Background and objective: The time course of action of mivacurium does not correlate with its rapid breakdown by plasma cholinesterase. Pharmacokinetic–pharmacodynamic (PK–PD) modelling was applied to obtain more insight in the concentration–effect relationship.
Methods: Fourteen patients between 25 and 55 yr, undergoing non-major surgery, American Society of Anesthesiologists Grade I–II, were included. All patients received thiopentone/fentanyl/isoflurane/oxygen/nitrous oxide anaesthesia. Neuromuscular block was monitored mechanomyographically using single twitch stimulation (0.1 Hz). Mivacurium was administered as a short-term infusion, mean (standard deviation) duration 4.7 (1.0) min and dose 145 (33) μg kg−1. Arterial blood samples were obtained, and plasma was analysed using high performance liquid chromatography. PK–PD modelling was performed using an iterative Bayesian two-stage approach, assuming that the trans–trans and cis–trans isomers are equally potent.
Results: A PK–PD model with an effect compartment linked to plasma did not fit to the data satisfactorily. A model using an interstitial space compartment between plasma and effect compartment fitted significantly better. Parameters (mean (percentage coefficient of variation)) of the best fitting model were: kip 0.374 min−1 (46%), kei 0.151 min−1 (36%), EC50 98 μg L−1 (29%) and γ 3.7 (22%).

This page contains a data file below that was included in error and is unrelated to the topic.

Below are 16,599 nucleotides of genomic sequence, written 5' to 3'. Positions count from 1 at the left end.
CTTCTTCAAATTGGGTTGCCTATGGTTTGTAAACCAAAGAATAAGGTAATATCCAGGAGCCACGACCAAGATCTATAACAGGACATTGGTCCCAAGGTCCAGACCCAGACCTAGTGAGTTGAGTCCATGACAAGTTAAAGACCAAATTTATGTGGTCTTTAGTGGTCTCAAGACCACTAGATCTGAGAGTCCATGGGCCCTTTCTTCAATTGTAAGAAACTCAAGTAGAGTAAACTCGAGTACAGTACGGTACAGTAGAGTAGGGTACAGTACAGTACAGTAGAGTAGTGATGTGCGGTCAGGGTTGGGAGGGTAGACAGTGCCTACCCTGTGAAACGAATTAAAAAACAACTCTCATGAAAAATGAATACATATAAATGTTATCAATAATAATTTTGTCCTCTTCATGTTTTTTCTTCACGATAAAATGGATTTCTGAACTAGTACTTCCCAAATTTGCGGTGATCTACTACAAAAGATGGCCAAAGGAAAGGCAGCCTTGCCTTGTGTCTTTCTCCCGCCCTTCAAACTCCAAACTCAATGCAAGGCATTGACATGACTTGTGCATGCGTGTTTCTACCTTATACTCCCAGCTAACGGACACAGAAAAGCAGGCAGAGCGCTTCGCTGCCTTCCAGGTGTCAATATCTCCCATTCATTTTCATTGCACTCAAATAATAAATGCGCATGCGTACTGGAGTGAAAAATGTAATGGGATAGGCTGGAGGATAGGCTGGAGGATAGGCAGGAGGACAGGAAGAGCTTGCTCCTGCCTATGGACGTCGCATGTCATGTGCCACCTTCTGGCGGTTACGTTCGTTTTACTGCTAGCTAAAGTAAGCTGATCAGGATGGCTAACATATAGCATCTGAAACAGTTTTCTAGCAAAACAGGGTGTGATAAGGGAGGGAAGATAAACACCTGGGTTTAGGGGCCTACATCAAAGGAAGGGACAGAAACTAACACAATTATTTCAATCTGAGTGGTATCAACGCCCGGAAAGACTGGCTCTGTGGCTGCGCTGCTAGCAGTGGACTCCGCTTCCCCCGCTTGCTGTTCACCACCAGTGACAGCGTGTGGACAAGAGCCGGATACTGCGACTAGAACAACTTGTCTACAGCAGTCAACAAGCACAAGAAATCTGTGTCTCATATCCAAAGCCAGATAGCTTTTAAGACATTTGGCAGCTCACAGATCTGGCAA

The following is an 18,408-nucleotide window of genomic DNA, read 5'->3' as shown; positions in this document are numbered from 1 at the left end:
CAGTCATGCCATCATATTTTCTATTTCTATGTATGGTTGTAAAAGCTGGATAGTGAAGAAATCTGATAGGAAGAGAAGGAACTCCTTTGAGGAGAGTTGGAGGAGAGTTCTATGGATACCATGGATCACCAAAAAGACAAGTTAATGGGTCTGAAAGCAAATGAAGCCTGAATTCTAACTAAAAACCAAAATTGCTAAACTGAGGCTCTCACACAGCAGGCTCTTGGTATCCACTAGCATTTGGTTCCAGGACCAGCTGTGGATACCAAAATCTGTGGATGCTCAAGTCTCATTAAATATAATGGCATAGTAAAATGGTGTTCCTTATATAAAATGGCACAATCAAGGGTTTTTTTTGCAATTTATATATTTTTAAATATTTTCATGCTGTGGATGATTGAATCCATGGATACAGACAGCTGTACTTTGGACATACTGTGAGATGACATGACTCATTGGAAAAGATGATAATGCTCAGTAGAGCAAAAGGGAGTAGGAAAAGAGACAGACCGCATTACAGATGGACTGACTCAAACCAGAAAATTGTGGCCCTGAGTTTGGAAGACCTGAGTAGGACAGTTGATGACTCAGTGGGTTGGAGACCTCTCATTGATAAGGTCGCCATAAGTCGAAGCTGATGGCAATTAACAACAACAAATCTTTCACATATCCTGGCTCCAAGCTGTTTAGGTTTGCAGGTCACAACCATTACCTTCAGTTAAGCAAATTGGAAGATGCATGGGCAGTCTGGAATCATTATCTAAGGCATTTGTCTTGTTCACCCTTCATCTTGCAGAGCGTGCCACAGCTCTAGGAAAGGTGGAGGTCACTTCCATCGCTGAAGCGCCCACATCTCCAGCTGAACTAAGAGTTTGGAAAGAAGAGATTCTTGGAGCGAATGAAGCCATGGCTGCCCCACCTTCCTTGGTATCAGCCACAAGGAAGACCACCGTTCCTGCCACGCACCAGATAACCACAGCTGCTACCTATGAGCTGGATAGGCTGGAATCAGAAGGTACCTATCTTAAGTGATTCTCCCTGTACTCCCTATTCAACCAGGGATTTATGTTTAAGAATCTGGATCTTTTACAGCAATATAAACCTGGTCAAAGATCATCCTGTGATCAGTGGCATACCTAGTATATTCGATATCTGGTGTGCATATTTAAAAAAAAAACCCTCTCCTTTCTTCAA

Conclusions: The PK–PD behaviour of mivacurium could be described using a model with an interstitial space compartment interposed between plasma and effect compartment. This model shows that the time course of mivacurium is mainly governed by the concentration decline in this interposed compartment and only indirectly related to the rapid plasma clearance.